The War Manual of Love

I had the privilege of taking part in a “commissioning ceremony” for the son of a dear friend on his 18th birthday. I was asked to impart something on the topic of ‘Love.’ Here’s what I shared: 

The First and Second Great Commandments are: to love God, to love others. The world has a polite notion of love. It makes love into heart-shaped candies. It distorts love with shame and perversion. It manipulates love, using it to sell cars or politicians or beauty cream. The church has a more accurate, God-inspired, yet sometimes still-too-polite and slightly distorted notion of love. Yes, love is a choice, more than a feeling. We love, because He first loved. True, agape love is unselfish and unconditional, imagining and acting upon the highest and best for another person above yourself. All of these are true. But they are soft and incomplete.

Let me add two more truths drawn from my own experience, from the conviction of the Word, and what I know of the character of God. These are less discussed, less preached on, less understood, less “churchy,” but no less true. They are the masculine and strong. Now more than ever, among the highest and holiest facets of love, are war and sacrifice.

First Corinthians 13 isn’t poetry. It’s a war manual. Look past the sentimental familiarity of this amazing passage. Instead, see high heroics, grit and grime, the courage of love, and the call to lay down your life. To be a man of biblical love means:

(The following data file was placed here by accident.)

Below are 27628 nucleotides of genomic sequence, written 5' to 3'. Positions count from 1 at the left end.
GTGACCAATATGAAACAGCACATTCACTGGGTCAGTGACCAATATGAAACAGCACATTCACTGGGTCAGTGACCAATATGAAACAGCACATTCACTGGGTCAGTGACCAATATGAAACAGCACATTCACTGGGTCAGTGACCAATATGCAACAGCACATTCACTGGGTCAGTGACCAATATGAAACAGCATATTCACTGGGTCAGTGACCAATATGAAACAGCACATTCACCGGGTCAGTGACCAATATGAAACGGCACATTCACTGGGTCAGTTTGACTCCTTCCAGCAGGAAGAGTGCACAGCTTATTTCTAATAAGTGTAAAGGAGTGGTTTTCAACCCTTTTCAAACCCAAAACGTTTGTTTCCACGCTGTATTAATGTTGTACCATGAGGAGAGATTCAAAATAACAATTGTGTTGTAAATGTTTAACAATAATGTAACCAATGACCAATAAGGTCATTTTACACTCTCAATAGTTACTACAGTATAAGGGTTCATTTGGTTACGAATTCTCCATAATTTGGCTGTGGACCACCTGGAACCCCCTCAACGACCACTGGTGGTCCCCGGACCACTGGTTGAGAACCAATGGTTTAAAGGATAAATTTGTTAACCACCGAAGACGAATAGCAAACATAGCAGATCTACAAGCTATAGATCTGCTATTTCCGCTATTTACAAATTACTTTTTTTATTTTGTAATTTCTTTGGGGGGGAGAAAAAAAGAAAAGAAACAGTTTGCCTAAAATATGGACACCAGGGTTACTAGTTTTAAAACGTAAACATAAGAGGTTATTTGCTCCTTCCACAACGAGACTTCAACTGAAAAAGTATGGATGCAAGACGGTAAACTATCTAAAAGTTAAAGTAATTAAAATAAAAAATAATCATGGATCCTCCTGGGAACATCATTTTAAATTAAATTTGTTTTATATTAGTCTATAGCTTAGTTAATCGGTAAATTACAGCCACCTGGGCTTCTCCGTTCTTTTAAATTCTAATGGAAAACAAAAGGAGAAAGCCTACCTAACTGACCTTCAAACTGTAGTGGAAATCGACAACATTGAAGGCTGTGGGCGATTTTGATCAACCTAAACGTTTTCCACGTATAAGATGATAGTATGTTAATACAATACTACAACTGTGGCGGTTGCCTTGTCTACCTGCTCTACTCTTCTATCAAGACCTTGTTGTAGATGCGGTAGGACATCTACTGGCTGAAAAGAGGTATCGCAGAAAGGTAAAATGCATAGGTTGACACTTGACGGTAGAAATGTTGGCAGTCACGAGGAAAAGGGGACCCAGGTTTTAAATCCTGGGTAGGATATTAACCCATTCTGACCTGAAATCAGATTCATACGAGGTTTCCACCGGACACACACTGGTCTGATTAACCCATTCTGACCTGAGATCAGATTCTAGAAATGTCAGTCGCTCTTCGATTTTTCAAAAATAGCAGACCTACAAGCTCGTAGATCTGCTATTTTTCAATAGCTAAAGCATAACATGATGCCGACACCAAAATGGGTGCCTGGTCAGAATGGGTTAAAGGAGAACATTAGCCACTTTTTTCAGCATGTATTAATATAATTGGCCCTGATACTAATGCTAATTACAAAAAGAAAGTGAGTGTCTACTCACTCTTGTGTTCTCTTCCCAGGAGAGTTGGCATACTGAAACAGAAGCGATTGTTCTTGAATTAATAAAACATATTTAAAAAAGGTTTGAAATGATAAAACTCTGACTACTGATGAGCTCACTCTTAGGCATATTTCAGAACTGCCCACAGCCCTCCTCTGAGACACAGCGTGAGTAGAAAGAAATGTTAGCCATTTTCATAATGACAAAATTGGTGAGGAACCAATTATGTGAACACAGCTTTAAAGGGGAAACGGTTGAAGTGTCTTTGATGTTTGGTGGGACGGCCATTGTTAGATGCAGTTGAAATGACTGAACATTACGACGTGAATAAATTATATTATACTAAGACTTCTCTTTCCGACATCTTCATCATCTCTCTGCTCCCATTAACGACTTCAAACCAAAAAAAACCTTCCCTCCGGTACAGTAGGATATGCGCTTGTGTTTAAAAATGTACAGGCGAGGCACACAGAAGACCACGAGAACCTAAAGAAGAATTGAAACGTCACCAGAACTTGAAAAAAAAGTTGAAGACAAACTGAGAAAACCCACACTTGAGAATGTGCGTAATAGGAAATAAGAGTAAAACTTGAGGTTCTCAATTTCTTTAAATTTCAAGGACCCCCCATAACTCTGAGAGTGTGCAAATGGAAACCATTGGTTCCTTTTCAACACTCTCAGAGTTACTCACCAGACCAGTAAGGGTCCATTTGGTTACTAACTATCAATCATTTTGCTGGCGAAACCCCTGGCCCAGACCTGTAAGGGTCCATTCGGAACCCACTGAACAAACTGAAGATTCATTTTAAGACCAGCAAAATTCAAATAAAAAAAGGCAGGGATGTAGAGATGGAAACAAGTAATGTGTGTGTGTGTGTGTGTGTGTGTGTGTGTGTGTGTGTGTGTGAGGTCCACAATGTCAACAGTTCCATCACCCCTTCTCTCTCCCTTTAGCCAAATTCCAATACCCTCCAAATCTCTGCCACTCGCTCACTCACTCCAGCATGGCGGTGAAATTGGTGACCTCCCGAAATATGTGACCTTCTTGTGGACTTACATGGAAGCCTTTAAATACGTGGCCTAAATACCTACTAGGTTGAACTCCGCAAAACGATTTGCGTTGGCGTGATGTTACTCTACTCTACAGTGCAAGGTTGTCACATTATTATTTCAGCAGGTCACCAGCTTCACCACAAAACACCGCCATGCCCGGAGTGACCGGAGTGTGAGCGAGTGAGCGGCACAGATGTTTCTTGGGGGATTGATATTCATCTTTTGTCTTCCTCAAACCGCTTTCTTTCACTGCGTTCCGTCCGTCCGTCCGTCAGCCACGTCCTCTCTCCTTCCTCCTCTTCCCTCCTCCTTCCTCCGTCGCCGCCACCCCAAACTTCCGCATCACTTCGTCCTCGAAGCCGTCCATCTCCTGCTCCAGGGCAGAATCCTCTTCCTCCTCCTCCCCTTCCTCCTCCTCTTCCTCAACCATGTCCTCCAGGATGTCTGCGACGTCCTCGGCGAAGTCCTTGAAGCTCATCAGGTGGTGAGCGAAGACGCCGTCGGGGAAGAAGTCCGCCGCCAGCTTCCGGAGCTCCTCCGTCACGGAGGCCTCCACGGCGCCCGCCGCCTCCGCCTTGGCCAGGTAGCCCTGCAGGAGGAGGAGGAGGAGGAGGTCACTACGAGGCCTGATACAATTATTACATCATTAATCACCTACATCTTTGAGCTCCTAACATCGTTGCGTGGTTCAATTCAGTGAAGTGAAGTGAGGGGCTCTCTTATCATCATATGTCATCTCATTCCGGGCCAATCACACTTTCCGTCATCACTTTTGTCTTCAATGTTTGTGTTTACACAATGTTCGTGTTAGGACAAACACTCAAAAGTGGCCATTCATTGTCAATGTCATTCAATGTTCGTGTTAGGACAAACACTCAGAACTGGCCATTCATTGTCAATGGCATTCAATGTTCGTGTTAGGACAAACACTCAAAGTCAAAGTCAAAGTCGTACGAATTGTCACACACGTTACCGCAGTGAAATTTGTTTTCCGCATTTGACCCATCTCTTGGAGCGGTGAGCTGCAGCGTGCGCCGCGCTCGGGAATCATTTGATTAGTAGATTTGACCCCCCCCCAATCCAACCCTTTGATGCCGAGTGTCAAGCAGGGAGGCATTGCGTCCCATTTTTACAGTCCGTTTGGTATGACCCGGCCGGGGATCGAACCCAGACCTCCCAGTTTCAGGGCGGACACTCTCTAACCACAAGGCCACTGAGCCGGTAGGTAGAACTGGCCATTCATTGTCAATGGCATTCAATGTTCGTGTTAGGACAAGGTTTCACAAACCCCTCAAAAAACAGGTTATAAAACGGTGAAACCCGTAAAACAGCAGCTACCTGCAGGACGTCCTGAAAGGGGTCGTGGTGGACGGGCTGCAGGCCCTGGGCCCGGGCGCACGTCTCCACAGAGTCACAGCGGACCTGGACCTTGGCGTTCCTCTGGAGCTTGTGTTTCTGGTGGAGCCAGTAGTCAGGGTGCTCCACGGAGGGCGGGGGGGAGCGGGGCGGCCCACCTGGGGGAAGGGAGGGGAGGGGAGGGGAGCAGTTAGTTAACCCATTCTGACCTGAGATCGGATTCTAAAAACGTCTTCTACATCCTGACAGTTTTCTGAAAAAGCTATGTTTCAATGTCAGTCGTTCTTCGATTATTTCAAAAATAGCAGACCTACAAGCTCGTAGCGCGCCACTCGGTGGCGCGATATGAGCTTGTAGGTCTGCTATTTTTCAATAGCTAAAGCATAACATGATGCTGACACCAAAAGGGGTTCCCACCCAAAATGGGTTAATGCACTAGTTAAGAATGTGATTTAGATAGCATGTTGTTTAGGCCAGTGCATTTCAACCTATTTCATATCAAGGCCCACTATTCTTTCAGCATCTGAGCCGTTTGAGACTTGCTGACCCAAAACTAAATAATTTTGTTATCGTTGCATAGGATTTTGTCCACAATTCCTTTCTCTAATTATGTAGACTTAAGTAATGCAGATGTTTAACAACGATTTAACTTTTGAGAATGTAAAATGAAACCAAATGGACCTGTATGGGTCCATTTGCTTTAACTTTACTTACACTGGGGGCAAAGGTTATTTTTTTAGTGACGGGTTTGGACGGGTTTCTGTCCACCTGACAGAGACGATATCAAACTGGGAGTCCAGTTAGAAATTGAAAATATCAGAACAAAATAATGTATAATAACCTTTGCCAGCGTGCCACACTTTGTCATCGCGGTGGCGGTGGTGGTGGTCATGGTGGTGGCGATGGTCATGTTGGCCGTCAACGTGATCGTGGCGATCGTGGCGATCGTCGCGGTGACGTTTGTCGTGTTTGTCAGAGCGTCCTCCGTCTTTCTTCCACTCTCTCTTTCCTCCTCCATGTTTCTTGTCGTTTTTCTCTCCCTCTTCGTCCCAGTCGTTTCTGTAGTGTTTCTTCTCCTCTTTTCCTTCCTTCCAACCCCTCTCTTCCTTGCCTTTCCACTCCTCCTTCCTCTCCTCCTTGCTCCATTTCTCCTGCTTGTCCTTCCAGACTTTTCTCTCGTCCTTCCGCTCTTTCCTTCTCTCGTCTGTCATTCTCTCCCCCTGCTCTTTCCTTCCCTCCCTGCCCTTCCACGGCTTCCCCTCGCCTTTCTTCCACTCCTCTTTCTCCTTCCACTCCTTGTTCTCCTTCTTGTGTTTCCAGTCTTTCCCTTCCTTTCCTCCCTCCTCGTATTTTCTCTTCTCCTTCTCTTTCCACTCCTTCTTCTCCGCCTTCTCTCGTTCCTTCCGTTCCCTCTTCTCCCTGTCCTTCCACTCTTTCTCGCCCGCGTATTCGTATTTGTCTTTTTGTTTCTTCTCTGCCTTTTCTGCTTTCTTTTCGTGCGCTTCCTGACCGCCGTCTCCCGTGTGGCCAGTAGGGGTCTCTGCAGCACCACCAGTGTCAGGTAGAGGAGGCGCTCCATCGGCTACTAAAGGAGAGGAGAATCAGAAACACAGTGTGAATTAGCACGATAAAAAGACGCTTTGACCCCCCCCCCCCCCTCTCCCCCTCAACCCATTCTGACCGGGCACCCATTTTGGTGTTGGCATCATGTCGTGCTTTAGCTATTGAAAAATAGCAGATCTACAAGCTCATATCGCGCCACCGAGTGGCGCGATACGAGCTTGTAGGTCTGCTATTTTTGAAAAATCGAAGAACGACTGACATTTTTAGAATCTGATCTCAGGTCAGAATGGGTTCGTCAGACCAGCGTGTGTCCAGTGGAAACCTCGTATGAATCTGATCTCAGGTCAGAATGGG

1. You’re willing to drop the pretense and get real. See, it doesn’t matter how gifted you are. If you don’t know how to love, you’re a lightweight. Big, showy gestures don’t matter. Saying the right things don’t matter. Sounding wise and mature and spiritual doesn’t matter. Quoting Bible verses doesn’t matter. Are you governed by love in what you say and do? That’s what matters.

“If I speak with human eloquence and angelic ecstasy but don’t love, I’m nothing but the creaking of a rusty gate. If I speak God’s Word with power, revealing all his mysteries and making everything plain as day, and if I have faith that says to a mountain, ‘Jump,’ and it jumps, but I don’t love, I’m nothing. If I give everything I own to the poor and even go to the stake to be burned as a martyr, but I don’t love, I’ve gotten nowhere. So, no matter what I say, what I believe, and what I do, I’m bankrupt without love…”

2. Love also means you must be strong enough to be weak, even when you hate looking weak, and tall enough to bow down, even though your pride takes a beating. It means you absorb evil so that the evil actions and intentions of others stop with you rather than traveling on through revenge. Love declares, “Even if it costs me dearly, this wrong dies with me.” And don’t kid yourself. The resolve to love someone can feel very much like dying. What might you have to die to? Pride, mostly. But it might touch your bank account, too, or your reputation. Maybe even your sense of justice. It is very easy for Christians to justify anti-Christ behavior with thoughts like, “You don’t understand what he did to me. I have a right to feel this way. It would be wrong to let him get away with this.” Really they just don’t want to do the hard work of love. Love is simultaneously the most powerful and the most right-less activity on the planet. Messages on forgiveness are great until you’re the one who has to forgive! And forgiving is easy as long as it’s a someone you don’t really care about. The cost of true love is only realized when it’s your dearest friend, or your spouse, or your parents. In this, love wars, not by killing the enemy, or striking back, or lashing out, or proving how right you were…but by jumping on the grenade of pride and killing yourself instead. Relationships are too costly, too dear, too valuable for small, soft love. Listen to the song of war and sacrifice in the heart of real love: